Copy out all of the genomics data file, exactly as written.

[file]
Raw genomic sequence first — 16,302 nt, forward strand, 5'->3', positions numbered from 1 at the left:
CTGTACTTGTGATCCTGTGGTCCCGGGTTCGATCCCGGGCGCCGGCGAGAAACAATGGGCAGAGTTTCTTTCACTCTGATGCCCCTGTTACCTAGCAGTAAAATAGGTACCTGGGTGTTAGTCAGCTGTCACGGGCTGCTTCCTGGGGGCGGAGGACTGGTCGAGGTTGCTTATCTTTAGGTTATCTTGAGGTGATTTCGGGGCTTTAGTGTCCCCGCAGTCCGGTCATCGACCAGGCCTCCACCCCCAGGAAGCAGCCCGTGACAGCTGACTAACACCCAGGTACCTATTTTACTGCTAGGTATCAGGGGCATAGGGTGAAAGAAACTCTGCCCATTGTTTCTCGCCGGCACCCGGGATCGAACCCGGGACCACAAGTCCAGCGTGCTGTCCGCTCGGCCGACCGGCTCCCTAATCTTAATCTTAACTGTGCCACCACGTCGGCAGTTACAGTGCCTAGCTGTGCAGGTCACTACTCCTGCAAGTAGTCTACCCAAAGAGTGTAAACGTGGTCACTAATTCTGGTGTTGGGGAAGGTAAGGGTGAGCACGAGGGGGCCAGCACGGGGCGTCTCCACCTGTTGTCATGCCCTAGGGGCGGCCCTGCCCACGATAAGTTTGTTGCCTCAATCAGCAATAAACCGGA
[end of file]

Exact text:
Raw genomic sequence first — 16,302 nt, forward strand, 5'->3', positions numbered from 1 at the left:
CTGTACTTGTGATCCTGTGGTCCCGGGTTCGATCCCGGGCGCCGGCGAGAAACAATGGGCAGAGTTTCTTTCACTCTGATGCCCCTGTTACCTAGCAGTAAAATAGGTACCTGGGTGTTAGTCAGCTGTCACGGGCTGCTTCCTGGGGGCGGAGGACTGGTCGAGGTTGCTTATCTTTAGGTTATCTTGAGGTGATTTCGGGGCTTTAGTGTCCCCGCAGTCCGGTCATCGACCAGGCCTCCACCCCCAGGAAGCAGCCCGTGACAGCTGACTAACACCCAGGTACCTATTTTACTGCTAGGTATCAGGGGCATAGGGTGAAAGAAACTCTGCCCATTGTTTCTCGCCGGCACCCGGGATCGAACCCGGGACCACAAGTCCAGCGTGCTGTCCGCTCGGCCGACCGGCTCCCTAATCTTAATCTTAACTGTGCCACCACGTCGGCAGTTACAGTGCCTAGCTGTGCAGGTCACTACTCCTGCAAGTAGTCTACCCAAAGAGTGTAAACGTGGTCACTAATTCTGGTGTTGGGGAAGGTAAGGGTGAGCACGAGGGGGCCAGCACGGGGCGTCTCCACCTGTTGTCATGCCCTAGGGGCGGCCCTGCCCACGATAAGTTTGTTGCCTCAATCAGCAATAAACCGGA